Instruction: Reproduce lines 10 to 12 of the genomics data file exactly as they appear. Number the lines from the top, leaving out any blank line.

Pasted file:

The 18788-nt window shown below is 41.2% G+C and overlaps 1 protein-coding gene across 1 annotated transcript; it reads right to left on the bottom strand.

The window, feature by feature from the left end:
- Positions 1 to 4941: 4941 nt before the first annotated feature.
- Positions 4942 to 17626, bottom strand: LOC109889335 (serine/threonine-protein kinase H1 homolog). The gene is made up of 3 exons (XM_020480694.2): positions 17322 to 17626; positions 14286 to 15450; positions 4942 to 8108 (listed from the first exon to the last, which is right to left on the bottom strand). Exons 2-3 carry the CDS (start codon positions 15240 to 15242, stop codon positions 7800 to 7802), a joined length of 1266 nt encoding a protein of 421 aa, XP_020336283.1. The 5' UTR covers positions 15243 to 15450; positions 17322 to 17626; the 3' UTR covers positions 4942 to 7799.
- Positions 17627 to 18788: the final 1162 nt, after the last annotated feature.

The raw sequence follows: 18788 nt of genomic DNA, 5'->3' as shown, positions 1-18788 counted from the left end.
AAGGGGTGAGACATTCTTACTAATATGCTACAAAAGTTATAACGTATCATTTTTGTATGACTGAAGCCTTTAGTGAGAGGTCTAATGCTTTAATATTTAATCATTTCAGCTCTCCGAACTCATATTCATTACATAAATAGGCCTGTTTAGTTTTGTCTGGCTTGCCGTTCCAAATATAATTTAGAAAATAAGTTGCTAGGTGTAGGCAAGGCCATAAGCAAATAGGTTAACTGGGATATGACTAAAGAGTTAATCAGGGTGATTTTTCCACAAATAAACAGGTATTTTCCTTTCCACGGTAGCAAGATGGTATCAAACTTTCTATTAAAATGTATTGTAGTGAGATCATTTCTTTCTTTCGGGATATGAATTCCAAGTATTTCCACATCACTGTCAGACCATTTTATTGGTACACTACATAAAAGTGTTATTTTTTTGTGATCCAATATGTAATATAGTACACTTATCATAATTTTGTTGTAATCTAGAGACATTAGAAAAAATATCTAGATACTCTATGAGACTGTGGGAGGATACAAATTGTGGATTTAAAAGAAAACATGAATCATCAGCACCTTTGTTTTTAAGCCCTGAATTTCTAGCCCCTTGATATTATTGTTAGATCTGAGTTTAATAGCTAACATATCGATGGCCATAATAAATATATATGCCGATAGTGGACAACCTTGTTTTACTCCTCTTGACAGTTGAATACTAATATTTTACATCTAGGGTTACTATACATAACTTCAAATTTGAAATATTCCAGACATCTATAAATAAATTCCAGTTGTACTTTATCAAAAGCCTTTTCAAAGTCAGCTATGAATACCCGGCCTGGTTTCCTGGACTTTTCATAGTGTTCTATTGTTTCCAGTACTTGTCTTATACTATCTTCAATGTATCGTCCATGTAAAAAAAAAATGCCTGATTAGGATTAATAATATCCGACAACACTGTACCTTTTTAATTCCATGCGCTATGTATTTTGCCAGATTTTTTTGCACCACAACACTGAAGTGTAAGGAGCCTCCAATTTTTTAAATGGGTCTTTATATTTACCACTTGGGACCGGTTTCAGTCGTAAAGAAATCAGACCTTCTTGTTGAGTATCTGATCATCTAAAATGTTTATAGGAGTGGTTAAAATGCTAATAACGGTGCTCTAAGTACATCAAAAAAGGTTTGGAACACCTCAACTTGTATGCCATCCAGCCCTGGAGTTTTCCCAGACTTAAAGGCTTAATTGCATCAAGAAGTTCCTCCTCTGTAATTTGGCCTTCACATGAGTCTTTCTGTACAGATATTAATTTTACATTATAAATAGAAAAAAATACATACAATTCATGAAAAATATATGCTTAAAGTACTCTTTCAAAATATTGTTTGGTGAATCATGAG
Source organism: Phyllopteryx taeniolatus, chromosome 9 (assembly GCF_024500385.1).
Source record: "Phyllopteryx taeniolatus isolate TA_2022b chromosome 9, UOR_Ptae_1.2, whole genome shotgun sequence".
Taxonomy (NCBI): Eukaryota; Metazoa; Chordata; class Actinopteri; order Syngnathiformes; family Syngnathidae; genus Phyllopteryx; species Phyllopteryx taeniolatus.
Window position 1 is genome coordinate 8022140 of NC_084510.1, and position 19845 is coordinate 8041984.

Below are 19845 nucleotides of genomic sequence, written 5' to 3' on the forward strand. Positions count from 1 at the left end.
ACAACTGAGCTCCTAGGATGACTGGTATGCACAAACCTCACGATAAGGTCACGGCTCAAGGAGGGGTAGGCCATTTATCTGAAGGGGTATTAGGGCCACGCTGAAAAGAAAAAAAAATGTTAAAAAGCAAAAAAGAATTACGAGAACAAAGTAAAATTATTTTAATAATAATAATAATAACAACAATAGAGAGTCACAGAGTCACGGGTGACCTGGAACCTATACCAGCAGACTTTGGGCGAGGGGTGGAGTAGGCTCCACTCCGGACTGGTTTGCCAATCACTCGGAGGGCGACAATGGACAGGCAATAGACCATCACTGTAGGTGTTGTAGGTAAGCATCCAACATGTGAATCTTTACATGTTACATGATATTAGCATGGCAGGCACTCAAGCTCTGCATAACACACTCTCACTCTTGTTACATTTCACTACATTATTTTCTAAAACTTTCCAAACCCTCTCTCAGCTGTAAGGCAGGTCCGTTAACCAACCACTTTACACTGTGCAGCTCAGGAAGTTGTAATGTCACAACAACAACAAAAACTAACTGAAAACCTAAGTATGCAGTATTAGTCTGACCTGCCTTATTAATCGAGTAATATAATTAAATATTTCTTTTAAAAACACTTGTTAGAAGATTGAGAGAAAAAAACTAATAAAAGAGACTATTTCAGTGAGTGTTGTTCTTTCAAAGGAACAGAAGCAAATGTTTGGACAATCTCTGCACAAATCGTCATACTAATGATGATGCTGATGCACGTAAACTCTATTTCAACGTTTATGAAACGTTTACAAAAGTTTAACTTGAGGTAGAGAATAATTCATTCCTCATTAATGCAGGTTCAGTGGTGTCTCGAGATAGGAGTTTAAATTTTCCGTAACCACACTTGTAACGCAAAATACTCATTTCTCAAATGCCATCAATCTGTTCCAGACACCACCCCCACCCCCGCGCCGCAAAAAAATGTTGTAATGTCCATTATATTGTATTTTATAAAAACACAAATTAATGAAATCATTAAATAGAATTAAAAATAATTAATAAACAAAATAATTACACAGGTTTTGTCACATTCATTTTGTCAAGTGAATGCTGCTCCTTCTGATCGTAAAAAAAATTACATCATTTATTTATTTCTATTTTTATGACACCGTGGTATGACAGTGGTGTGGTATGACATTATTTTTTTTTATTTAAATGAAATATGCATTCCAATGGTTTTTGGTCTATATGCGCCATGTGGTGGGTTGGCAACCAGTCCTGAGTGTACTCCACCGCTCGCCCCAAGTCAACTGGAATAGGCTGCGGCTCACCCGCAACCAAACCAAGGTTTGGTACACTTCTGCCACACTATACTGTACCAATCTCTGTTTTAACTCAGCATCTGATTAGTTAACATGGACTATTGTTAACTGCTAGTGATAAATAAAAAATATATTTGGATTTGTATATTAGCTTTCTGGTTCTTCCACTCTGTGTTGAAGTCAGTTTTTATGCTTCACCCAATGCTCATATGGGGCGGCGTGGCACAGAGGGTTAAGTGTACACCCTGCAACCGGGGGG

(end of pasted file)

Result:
Taxonomy (NCBI): Eukaryota; Metazoa; Chordata; class Actinopteri; order Syngnathiformes; family Syngnathidae; genus Phyllopteryx; species Phyllopteryx taeniolatus.
Window position 1 is genome coordinate 8022140 of NC_084510.1, and position 19845 is coordinate 8041984.

Below are 19845 nucleotides of genomic sequence, written 5' to 3' on the forward strand. Positions count from 1 at the left end.